Work on problems that really interest you. Cross train. Be competent in multiple disciplines and methods. Don’t be afraid to start draft/writing before you know all that there is to know. Publish well. Use social media cautiously. Don’t think you will be an exception to standard rules because of your race or color. A woman does not get tenure because she been a hard-working institutional citizen rather than research productive. Don’t try to please everyone. Make professional friends widely. Go to everything. Develop resilience. Learn to negotiate and to talk about money and goals without embarrassment.
That’s Anita Allen, Vice Provost for Faculty, Chair of the Provost’s Arts Advisory Council, and Henry R. Silverman Professor of Law and Professor of Philosophy at the University of Pennsylvania, answering a request from Clifford Sosis (Coastal Carolina) for “advice for young scholars” at his What Is It Like To Be A Philosopher? interview site.
There is interesting and potentially helpful thoughts throughout the interview.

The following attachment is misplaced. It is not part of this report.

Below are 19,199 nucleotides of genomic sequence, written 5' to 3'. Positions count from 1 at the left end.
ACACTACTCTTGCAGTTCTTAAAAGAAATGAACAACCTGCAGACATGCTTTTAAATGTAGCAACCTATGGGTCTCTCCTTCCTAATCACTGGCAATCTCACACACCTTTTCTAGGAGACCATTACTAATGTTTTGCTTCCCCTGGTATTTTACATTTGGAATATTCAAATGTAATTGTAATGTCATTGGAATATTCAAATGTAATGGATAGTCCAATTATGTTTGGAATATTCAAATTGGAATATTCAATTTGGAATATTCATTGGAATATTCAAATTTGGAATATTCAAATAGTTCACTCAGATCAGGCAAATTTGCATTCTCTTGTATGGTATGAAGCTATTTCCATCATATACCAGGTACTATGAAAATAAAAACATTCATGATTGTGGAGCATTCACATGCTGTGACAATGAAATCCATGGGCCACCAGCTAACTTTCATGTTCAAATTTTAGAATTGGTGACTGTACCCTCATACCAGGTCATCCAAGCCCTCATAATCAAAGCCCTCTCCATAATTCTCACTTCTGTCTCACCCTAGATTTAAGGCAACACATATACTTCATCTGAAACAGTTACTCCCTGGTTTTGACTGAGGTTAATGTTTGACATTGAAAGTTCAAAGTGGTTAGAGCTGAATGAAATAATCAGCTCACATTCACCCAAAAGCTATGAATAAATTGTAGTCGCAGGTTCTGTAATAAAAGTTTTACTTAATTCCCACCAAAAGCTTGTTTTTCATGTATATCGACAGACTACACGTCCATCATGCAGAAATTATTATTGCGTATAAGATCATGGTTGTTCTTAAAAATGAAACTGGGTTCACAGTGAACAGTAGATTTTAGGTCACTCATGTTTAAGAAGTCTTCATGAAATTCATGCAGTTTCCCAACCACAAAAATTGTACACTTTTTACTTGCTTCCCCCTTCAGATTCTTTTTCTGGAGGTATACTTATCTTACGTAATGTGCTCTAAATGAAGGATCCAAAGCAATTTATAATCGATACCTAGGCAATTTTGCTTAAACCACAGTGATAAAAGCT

When asked about her weaknesses, Dr. Allen responds:
My weakness as a philosopher is a lack of interest in the narrow debates in mainstream philosophy of law and ethical theory that swirl around important texts. For example, I loved reading and teaching H.L.A. Hart but I was not that interested in the journal literature parsing his work. I enjoyed reading Rawls, but not the secondary Rawls literature. Why am I like this?
In his 2012 book, America the Philosophical, Carlin Romano offers a comprehensive history of the discipline that includes women and minority philosophers. There are three or four pages devoted to me. Reading Romano’s book, one sees that I share with many other women and scholars of color a feeling that there are other and bigger fish that need to get fried than the ones cooking in some of the mainstream literatures. Not prioritizing being “one of the boys” immersed in the secondary and tertiary literatures of legal philosophy and ethics has been a way for me to find and keep my own voice. You could say that my “weakness” has fueled my strengths.
And here is an interesting resource she made use of:
I owe a lot to the emergence of standup comedy on cable TV. In the 1990’s when I was trying to figure out how to become more effective in the classroom, I started watching Comedy Central comics—-men and women who could say the most outrageous things, while keeping audiences attentive and on their side. The most helpful thing I learned was how to look people in the eye and remain honest.
The whole interview is here.